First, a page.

I have always had a powerful, insubordinate face. I am enormously, commendably ugly. There are those who worship stubble. I have stubble but the wrong grain. There are those who worship biceps: I have too many. For years my pelvis has swung on an improbable axis. My collarbones expand and pop like copper pipes. I am a fruit tree but it has not always been this way.
I was once a young sapling and eventually a stem. Trained to grow across a derelict fence, I was intrepid, sweated superiority. At night I dreamt of bees lighting on me to drink from my blossom. I was to be grown in the espalier style, do you remember? My limbs outstretched, a permanent embrace. It was my destiny to paint vermillion streaks up the fence for something close to a century. I failed, of course, pushing my limbs out weakly. I stumbled. I never flourished. When finally I graduated – a young tree in the summer of 1979 – I was still jolting every time a breeze cooled my nape.
My neighbours all grew as cordons, arrows screaming skyward. Little stepover, they called me. I had always revered their spines, their slopes of buttons, that nimble unwavering accord. But their aversion to curvature had always startled me. I was a sloucher – long papery arms, watery and unconvincing. Did growing up with irrational and despotic siblings not strengthen me? On the contrary, I was stifled. I had an interest in fashion, couture, but was never once brave enough to wear my kestrel brooch.
Though there were always new projects, new gardens, our keepers, the bold artists in leather gloves, often visited. I was laconic with dread. They loomed and criticised, but one gardener did dote on me, pruned me less tyrannically than her peers. Sooner or later she moved into medicine and was on the team that discovered statins – perhaps you’ve heard of her. She wrote, intermittently, in the decade before she died – about abnormality, defects, malnutrition. These were our subjects.
We were all there, we fruit trees, when the head gardener announced her passing. There was a ceremony on the lawn, bunting, trifles, and afterwards my correspondent’s surviving husband was wheeled round to survey the flowerbeds. After lunch he locked himself in the greenhouse and we were made to watch him through the glass, indiscriminately picking things up and indiscriminately putting things down.
The garden became jungled after that. One by one, all the gardeners died. The bandstand withered. Wisteria wrecked the porch. Tall winds came down and massacred the cordoned trees and soon the spears that had disfigured my youth no longer ruled the sky. Finally, I could make out the horizon. A view had opened up – of top fields washed in violet. There was white bracken, perched like rubble. But the floods swept in harshly now and I was always cold.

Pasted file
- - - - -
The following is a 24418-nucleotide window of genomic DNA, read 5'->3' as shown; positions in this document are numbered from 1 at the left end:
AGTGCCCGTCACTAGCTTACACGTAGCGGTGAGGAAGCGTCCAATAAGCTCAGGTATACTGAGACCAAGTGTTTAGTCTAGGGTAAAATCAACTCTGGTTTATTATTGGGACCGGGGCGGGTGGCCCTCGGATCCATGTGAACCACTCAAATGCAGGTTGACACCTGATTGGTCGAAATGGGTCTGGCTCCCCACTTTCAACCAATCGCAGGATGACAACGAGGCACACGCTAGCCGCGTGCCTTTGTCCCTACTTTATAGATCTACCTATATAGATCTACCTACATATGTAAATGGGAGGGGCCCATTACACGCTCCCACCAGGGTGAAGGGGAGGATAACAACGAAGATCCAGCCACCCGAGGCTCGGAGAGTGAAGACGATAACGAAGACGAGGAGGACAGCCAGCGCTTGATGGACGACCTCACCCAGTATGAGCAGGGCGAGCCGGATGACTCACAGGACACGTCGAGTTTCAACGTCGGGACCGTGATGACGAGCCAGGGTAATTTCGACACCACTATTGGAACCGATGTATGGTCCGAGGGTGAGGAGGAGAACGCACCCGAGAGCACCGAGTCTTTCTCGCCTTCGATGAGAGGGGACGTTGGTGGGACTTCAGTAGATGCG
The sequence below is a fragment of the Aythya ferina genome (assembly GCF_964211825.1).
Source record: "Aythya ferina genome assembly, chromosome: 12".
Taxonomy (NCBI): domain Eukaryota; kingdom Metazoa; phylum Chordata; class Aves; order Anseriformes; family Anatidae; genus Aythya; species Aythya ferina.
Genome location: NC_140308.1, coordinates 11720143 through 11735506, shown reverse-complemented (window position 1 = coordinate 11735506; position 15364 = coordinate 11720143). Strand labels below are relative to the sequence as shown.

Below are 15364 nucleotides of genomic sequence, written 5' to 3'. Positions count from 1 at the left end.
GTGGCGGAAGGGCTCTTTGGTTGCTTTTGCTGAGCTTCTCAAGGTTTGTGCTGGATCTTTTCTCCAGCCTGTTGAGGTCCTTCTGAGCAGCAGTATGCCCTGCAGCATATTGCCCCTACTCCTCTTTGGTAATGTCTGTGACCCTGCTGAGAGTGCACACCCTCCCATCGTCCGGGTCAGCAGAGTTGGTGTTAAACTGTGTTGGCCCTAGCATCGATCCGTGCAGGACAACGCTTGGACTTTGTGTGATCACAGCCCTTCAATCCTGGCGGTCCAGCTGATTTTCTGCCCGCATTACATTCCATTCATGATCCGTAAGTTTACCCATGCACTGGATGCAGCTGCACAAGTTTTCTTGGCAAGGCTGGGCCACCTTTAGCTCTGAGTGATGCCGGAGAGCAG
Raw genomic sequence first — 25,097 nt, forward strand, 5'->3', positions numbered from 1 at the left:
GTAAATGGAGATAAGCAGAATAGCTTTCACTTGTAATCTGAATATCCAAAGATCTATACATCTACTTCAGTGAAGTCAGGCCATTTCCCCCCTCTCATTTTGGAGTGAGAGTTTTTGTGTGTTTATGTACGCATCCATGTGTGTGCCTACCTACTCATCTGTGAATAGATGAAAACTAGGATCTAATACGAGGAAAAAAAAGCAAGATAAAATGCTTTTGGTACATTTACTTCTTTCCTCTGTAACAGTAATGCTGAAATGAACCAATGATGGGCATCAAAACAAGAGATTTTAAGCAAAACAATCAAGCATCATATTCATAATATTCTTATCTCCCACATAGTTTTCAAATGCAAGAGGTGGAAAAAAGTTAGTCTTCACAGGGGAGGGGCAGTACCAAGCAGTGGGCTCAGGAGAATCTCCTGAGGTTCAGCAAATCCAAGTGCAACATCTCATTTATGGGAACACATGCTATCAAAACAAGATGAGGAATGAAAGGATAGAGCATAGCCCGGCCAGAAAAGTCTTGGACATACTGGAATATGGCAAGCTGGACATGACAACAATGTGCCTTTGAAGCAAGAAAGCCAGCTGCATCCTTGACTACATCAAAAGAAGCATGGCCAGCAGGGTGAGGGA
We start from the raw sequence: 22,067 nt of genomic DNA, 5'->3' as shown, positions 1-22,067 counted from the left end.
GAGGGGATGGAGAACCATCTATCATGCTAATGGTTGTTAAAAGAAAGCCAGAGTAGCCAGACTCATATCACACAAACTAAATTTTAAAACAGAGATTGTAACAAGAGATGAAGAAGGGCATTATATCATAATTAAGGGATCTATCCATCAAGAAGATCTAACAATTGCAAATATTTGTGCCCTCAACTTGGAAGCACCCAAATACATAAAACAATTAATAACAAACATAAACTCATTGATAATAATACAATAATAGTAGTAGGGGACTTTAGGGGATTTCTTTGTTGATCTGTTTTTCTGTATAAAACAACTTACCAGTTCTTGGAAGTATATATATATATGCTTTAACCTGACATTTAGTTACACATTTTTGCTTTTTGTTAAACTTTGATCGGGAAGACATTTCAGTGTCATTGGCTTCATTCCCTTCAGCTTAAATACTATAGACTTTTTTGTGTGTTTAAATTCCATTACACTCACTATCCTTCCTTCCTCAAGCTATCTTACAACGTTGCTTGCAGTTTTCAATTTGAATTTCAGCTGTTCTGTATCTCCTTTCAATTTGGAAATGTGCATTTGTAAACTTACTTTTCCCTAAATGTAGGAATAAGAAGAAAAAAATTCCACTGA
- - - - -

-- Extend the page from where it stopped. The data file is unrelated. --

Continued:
Late in the century, the gardens changed hands. A couple moved in – small heads, drum kit. Their first act was to tear up the lawn and finalise all the worms. There was concrete, a patio. I was saved only on account of being too lumpy, thick in the neck, sagging. There were forks and spades and long-handled hoes. I churned in heavy clay as they chopped but my boughs refused to snap.
I longed for death. But soon a baby was born. The little boy took his first steps on pressure-washed flagstones. At three, he ventured into the mud, my kingdom at the fence. He always treated me gently, stroked my collar – I’ve watched him develop ever since. Now he is nine, a chess champion, a diver. He has a little porcelain face. He doesn’t seem to mind how hideous I have become, how disgraceful, that never once have I bore any fruit. Every weekend he sprawls at my roots, his ragged spaceship. I sing a song for him as he pilots my branches. Together we visit all the planets and stars.
Jack Barker-Clark is a writer from West Yorkshire. His fiction has appeared in several UK and US journals. He is the winner of the 2021 Fish Publishing Flash Fiction Prize.